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  • 1
    Abstract: PURPOSE: Altered FGFR1 signaling has emerged as therapeutic target in epithelial malignancies. In contrast, the role of FGFR1 in soft-tissue sarcoma (STS) has not been established. Prompted by the detection and subsequent therapeutic inhibition of amplified FGFR1 in a patient with metastatic leiomyosarcoma, we investigated the oncogenic properties and potential as drug target of FGFR1 in STS. EXPERIMENTAL DESIGN: The frequency of FGFR1 amplification and overexpression, as assessed by fluorescence in situ hybridization, microarray-based comparative genomic hybridization and mRNA expression profiling, SNP array profiling, and RNA sequencing, was determined in three patient cohorts. The sensitivity of STS cell lines with or without FGFR1 alterations to genetic and pharmacologic FGFR1 inhibition and the signaling pathways engaged by FGFR1 were investigated using viability assays, colony formation assays, and biochemical analysis. RESULTS: Increased FGFR1 copy number was detected in 74 of 190 (38.9%; Cohort 1), 13 of 79 (16.5%; Cohort 2), and 80 of 254 (31.5%; Cohort 3) patients. FGFR1 overexpression occurred in 16 of 79 (20.2%, Cohort 2) and 39 of 254 (15.4%; Cohort 3) patients. Targeting of FGFR1 by RNA interference and small-molecule inhibitors (PD173074, AZD4547, BGJ398) revealed that the requirement for FGFR1 signaling in STS cells is dictated by FGFR1 expression levels, and identified the MAPK-ERK1/2 axis as critical FGFR1 effector pathway. CONCLUSIONS: These data identify FGFR1 as driver gene in multiple STS subtypes and support FGFR1 inhibition, guided by patient selection according to FGFR1 expression and monitoring of MAPK-ERK1/2 signaling, as therapeutic option in this challenging group of diseases.
    Type of Publication: Journal article published
    PubMed ID: 27535980
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  • 2
    Abstract: Loss of TFAP2C in mouse leads to developmental defects in the extra-embryonic compartment with lethality at embryonic day (E)7.5. To investigate the requirement of TFAP2C in later placental development, deletion of TFAP2C was induced throughout extra-embryonic ectoderm at E6.5, leading to severe placental abnormalities caused by reduced trophoblast population and resulting in embryonic retardation by E8.5. Deletion of TFAP2C in TPBPA(+) progenitors at E8.5 results in growth arrest of the junctional zone. TFAP2C regulates its target genes Cdkn1a (previously p21) and Dusp6, which are involved in repression of MAPK signaling. Loss of TFAP2C reduces activation of ERK1/2 in the placenta. Downregulation of Akt1 and reduced activation of phosphorylated AKT in the mutant placenta are accompanied by impaired glycogen synthesis. Loss of TFAP2C led to upregulation of imprinted gene H19 and downregulation of Slc38a4 and Ascl2. The placental insufficiency post E16.5 causes fetal growth restriction, with 19% lighter mutant pups. Knockdown of TFAP2C in human trophoblast choriocarcinoma JAr cells inhibited MAPK and AKT signaling. Thus, we present a model where TFAP2C in trophoblasts controls proliferation by repressing Cdkn1a and activating the MAPK pathway, further supporting differentiation of glycogen cells by activating the AKT pathway.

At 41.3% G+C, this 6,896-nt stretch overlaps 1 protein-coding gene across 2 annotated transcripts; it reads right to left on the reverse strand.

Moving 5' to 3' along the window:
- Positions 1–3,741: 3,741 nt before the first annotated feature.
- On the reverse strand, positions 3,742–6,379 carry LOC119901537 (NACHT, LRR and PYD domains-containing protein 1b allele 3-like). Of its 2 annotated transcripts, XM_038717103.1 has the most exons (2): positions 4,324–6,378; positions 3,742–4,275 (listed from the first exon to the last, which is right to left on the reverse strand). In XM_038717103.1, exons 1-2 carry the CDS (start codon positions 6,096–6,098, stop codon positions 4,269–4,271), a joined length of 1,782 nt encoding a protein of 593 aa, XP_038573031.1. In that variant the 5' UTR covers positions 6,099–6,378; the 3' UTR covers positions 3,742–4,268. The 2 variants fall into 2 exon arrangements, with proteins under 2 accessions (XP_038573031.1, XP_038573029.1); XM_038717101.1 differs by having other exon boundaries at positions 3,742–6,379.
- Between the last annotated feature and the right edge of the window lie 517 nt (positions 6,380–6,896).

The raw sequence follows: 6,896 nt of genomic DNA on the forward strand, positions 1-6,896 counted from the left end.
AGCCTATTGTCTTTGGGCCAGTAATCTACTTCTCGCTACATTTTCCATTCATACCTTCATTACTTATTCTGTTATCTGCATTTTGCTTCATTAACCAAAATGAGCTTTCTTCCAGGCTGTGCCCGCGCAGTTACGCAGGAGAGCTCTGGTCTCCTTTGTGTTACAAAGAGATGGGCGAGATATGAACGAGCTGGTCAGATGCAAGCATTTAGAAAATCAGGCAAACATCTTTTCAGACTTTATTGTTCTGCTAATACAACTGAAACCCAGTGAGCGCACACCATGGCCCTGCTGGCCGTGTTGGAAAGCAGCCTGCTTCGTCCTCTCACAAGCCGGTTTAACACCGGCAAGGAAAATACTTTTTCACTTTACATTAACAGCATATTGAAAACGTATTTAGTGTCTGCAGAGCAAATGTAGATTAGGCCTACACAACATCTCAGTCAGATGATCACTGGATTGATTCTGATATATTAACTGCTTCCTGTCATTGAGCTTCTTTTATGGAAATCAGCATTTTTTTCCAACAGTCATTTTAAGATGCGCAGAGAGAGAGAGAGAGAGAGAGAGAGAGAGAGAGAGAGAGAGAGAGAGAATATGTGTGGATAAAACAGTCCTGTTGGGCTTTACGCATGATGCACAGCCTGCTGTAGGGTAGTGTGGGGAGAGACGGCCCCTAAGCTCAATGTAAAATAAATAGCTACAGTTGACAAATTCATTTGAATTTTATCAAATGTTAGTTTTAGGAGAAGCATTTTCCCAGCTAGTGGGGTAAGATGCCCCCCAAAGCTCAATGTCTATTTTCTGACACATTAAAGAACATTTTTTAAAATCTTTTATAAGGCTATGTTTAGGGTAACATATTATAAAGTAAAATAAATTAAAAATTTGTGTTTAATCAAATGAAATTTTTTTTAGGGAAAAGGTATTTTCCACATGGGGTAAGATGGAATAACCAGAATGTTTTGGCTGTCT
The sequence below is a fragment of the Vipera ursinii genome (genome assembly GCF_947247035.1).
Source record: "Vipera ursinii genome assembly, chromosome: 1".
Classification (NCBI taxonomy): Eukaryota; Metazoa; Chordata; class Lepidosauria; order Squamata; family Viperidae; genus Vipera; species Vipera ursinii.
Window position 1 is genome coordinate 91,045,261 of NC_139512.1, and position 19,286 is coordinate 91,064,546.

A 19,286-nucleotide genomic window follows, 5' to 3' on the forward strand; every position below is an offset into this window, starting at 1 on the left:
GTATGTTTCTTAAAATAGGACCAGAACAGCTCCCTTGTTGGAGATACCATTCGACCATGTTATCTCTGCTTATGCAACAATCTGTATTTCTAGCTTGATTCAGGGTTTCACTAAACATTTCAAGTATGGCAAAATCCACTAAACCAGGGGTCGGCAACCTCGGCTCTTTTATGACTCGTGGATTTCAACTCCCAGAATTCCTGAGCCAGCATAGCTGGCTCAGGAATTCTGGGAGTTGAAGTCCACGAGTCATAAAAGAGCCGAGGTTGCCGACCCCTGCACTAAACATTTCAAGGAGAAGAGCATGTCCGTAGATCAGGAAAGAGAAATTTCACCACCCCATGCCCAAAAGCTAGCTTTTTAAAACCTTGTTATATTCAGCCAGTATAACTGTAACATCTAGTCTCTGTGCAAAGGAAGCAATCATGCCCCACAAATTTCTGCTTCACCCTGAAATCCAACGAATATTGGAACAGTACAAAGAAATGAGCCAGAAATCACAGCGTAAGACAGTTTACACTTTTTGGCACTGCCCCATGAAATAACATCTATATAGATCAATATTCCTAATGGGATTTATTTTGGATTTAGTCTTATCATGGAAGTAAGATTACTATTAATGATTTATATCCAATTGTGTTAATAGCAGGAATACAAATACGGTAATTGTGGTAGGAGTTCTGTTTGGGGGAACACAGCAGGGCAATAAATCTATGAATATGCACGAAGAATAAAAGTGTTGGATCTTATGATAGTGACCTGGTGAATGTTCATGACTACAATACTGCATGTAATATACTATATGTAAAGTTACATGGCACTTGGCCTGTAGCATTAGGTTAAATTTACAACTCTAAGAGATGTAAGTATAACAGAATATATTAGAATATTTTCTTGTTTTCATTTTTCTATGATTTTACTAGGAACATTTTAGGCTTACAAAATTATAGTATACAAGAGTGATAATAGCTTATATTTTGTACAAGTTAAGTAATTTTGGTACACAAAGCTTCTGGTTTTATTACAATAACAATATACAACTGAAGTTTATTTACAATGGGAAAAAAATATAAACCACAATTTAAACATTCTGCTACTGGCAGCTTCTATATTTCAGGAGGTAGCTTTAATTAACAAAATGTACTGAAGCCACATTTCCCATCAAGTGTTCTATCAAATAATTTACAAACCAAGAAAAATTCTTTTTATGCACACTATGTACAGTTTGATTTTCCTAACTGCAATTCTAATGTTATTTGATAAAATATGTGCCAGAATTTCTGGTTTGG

Type of Publication: Journal article published
    PubMed ID: 26811378
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  • 3
    Abstract: Soft-tissue sarcomas (STS) are rare malignancies that account for 1% of adult cancers and comprise more than 50 entities. Current therapeutic options for advanced-stage STS are limited. Immune checkpoint inhibitors targeting the PD-1/PD-L1 signaling axis are being explored as new treatment modality in STS; however, the determinants of response to these agents are largely unknown. Using the sarcoma data set of The Cancer Genome Altas (TCGA) and an independent cohort of untreated high-grade STS, we analyzed DNA copy number status and mRNA expression of PD-L1 in a total of 335 STS cases. Copy number gains (CNG) were detected in 54 TCGA cases (21.1%), of which 21 (8.2%) harbored focal PD-L1 CNG and that were most prevalent in myxofibrosarcoma (35%) and undifferentiated pleomorphic sarcoma (34%). In the untreated high-grade STS cohort, we detected CNG in six cases (7.6%). Analysis of co-amplified genes identified a 5.6-Mb core region comprising 27 genes, including JAK2. Patients with PD-L1 CNG had higher PD-L1 expression compared with STS without CNG (fold change, 1.8; p = 0.02), an effect that was most pronounced in the setting of focal PD-L1 CNG (fold change, 3.0; p = 0.0027). STS with PD-L1 CNG showed a significantly higher mutational load compared with tumors with a diploid PD-L1 locus (median number of mutated genes; 58 vs. 40; p = 3.6E-06), and PD-L1 CNG were associated with inferior survival (HR = 1.82; p = 0.025). In contrast, T-cell infiltrates quantified by mRNA expression of CD3Z were associated with improved survival (HR = 0.88; p = 0.024) and consequently influenced the prognostic power of PD-L1 CNG, with low CD3Z levels conferring poor survival in cases with PD-L1 CNG (HR = 1.8; p = 0.049). These data demonstrate that PD-L1 GNG and elevated expression of PD-L1 occur in a substantial proportion of STS, have prognostic impact that is modulated by T-cell infiltrates, and thus warrant investigation as response predictors for immune checkpoint inhibition.
    Type of Publication: Journal article published
    PubMed ID: 28405504
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